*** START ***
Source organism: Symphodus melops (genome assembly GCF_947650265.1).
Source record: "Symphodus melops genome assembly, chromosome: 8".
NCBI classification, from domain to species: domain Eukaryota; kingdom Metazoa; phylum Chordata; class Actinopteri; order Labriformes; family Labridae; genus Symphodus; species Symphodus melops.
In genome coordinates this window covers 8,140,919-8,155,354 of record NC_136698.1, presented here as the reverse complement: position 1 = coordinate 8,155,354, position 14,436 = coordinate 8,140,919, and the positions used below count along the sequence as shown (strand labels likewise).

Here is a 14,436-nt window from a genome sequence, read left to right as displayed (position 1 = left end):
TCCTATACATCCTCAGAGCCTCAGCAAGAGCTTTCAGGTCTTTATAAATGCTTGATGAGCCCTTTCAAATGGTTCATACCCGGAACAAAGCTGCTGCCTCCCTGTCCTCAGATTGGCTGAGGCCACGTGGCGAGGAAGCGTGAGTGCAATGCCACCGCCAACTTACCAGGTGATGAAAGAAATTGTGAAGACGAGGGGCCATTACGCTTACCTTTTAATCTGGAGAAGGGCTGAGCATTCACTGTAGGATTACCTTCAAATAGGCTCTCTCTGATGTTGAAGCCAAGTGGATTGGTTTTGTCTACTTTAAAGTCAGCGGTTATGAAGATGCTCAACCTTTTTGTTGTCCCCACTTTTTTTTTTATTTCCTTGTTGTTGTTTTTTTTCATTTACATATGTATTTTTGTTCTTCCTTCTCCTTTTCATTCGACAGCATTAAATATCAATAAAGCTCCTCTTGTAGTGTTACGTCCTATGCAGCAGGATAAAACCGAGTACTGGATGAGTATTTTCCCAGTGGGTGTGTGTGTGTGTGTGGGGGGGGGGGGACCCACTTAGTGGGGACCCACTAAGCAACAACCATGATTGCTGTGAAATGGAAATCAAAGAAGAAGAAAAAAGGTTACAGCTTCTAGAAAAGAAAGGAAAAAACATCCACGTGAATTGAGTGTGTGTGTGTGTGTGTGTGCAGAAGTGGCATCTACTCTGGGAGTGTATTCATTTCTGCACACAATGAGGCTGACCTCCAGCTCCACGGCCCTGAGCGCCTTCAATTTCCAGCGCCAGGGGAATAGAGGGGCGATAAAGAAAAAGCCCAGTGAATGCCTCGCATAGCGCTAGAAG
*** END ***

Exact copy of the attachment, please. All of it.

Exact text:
Source organism: Symphodus melops (genome assembly GCF_947650265.1).
Source record: "Symphodus melops genome assembly, chromosome: 8".
NCBI classification, from domain to species: domain Eukaryota; kingdom Metazoa; phylum Chordata; class Actinopteri; order Labriformes; family Labridae; genus Symphodus; species Symphodus melops.
In genome coordinates this window covers 8,140,919-8,155,354 of record NC_136698.1, presented here as the reverse complement: position 1 = coordinate 8,155,354, position 14,436 = coordinate 8,140,919, and the positions used below count along the sequence as shown (strand labels likewise).

Here is a 14,436-nt window from a genome sequence, read left to right as displayed (position 1 = left end):
TCCTATACATCCTCAGAGCCTCAGCAAGAGCTTTCAGGTCTTTATAAATGCTTGATGAGCCCTTTCAAATGGTTCATACCCGGAACAAAGCTGCTGCCTCCCTGTCCTCAGATTGGCTGAGGCCACGTGGCGAGGAAGCGTGAGTGCAATGCCACCGCCAACTTACCAGGTGATGAAAGAAATTGTGAAGACGAGGGGCCATTACGCTTACCTTTTAATCTGGAGAAGGGCTGAGCATTCACTGTAGGATTACCTTCAAATAGGCTCTCTCTGATGTTGAAGCCAAGTGGATTGGTTTTGTCTACTTTAAAGTCAGCGGTTATGAAGATGCTCAACCTTTTTGTTGTCCCCACTTTTTTTTTTATTTCCTTGTTGTTGTTTTTTTTCATTTACATATGTATTTTTGTTCTTCCTTCTCCTTTTCATTCGACAGCATTAAATATCAATAAAGCTCCTCTTGTAGTGTTACGTCCTATGCAGCAGGATAAAACCGAGTACTGGATGAGTATTTTCCCAGTGGGTGTGTGTGTGTGTGTGGGGGGGGGGGGACCCACTTAGTGGGGACCCACTAAGCAACAACCATGATTGCTGTGAAATGGAAATCAAAGAAGAAGAAAAAAGGTTACAGCTTCTAGAAAAGAAAGGAAAAAACATCCACGTGAATTGAGTGTGTGTGTGTGTGTGTGTGCAGAAGTGGCATCTACTCTGGGAGTGTATTCATTTCTGCACACAATGAGGCTGACCTCCAGCTCCACGGCCCTGAGCGCCTTCAATTTCCAGCGCCAGGGGAATAGAGGGGCGATAAAGAAAAAGCCCAGTGAATGCCTCGCATAGCGCTAGAAG